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Re: GCC Multi-Threading Ideas

On 1/24/20 1:28 PM, Allan Sandfeld Jensen wrote:
On Freitag, 24. Januar 2020 17:29:06 CET Nicholas Krause wrote:
On 1/24/20 3:18 AM, Allan Sandfeld Jensen wrote:
On Freitag, 24. Januar 2020 04:38:48 CET Nicholas Krause wrote:
On 1/23/20 12:19 PM, Nicholas Krause wrote:
On 1/23/20 3:39 AM, Allan Sandfeld Jensen wrote:
On Montag, 20. Januar 2020 20:26:46 CET Nicholas Krause wrote:
Greetings All,

Unfortunately due to me being rather busy with school and other
things I
will not be able to post my article to the wiki for awhile. However
there is a  rough draft here:

Oxk/edit that may change a little for people to read in the meantime.
This comment might not be suited for your project, but now that I
think about
it: If we want to improve gcc toolchain buildspeed with better
I think the most sensible would be fixing up gold multithreading and
it by default. We already get most of the benefits of multicore
by running multiple compile jobs in parallel (yes, I know you are
focusing on
cases where that for some reason doesn't work, but it is still the
case in
most situations). The main bottleneck is linking. The code is even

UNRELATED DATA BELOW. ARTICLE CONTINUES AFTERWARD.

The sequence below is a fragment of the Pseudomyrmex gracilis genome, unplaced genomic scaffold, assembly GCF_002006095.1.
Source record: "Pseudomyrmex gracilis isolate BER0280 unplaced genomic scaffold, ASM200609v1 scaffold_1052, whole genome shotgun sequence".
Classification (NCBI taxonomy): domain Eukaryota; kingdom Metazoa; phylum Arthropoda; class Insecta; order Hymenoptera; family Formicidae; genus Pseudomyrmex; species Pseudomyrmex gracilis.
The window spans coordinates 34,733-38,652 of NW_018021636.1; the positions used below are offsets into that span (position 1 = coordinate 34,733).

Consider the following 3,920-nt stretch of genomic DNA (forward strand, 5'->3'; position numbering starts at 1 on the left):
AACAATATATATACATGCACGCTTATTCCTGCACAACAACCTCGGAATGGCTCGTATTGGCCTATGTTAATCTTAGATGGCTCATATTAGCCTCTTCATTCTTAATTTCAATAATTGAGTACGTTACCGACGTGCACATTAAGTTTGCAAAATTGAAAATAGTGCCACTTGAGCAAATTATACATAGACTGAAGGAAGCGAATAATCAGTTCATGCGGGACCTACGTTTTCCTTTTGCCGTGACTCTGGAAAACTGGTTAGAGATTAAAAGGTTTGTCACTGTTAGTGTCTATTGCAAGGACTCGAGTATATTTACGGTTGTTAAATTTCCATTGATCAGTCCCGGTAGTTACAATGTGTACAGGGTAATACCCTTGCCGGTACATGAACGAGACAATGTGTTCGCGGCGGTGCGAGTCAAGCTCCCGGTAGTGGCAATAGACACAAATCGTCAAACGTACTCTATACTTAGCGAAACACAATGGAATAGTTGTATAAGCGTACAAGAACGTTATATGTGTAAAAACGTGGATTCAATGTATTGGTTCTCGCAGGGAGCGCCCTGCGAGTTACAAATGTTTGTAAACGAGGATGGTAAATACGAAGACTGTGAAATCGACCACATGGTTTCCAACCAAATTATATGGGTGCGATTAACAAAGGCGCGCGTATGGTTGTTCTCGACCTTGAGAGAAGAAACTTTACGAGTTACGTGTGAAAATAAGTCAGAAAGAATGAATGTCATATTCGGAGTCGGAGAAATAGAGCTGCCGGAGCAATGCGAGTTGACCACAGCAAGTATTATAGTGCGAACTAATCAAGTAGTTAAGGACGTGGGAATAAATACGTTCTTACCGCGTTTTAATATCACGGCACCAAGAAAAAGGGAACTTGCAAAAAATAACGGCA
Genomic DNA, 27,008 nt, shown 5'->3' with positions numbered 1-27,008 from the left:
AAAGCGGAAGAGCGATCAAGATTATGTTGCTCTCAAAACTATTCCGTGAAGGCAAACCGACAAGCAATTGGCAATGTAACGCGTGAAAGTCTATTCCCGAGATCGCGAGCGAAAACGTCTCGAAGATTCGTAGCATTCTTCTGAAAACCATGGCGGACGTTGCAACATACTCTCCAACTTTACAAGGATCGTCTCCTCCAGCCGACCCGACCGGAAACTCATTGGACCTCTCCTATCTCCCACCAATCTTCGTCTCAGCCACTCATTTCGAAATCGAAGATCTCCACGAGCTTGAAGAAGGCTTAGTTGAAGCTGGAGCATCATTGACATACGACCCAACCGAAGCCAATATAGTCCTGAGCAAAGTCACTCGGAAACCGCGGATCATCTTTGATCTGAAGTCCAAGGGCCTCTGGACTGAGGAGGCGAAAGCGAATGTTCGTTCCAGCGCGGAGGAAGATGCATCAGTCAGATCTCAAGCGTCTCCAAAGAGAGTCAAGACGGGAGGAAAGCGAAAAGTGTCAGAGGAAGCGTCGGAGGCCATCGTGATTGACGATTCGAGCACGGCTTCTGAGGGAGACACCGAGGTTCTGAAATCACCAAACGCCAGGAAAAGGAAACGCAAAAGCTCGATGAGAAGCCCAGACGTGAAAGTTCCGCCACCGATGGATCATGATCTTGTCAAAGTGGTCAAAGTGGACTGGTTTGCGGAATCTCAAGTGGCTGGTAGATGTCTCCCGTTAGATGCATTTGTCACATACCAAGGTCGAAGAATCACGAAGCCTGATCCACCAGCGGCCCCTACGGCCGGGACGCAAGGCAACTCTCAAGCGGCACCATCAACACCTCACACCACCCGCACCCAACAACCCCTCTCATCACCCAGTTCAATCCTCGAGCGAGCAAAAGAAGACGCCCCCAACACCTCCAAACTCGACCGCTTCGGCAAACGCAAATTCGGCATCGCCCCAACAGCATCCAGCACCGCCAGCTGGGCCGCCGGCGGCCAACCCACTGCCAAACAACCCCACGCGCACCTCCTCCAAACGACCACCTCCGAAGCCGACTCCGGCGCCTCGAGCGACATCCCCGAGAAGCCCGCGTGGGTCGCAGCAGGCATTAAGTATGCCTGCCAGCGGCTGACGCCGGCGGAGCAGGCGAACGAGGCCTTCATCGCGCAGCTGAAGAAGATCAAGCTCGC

there in gold and have been for years, it just haven't been deemed
ready for
being enabled by default.

Is anyone even working on that?

Best regards
You would need both depending on the project, some are more compiler
bottle necked and others linker. I mentioned that issue at Cauldron as
the other side would be the linker.

Sorry for the second message Allan but make -j does not scale well
beyond 4 or
8 threads and that's considering a 4 core or 8 machine.
It doesn't? I generally build with -j100, but then also use icecream to
distribute builds to multiple machines in the office. That probably also
makes linking times more significant to my case.


I ran a gcc build on a machine with make -j32 and -j64 that had 64 cores.
There was literally only a 4 minute increase in build speed. Good question

Right. I guess it entirely depends on what you are building. If you are
building gcc, it is probably bound by multiple configure runs, and separate
iterations. What I usually build is Qt and Chromium, where thousands of files
can be compiled from a single configure run (more than 20000 in the case of
Chromium), plus those configure runs are much faster. For Chromium there is
almost a linear speed up with the number of parallel jobs you run up to around
100. With -j100 I can build Chromium in 10 minutes, with 2 minutes being
linking time (5 minutes linking if using bfd linker). With -j8 it takes 2

But I guess that means multithreading the compiler can make sense to your
case, even if it doesn't to mine.


The question I would have is make -j on one machine as that's my
point. You can distribute it out with icecream or other thinks but
again that doesn't always help. In the paper in does mention
interaction with make and build systems to make it scale better
if possible. Not sure how QT or Chromium would be directly
affected. However its a considered use case where make scales
fine but may do better with coupling into the internal compiler
multi-threading. Again even 10 minutes should be make better
if make interacted with gcc multi-threading well.


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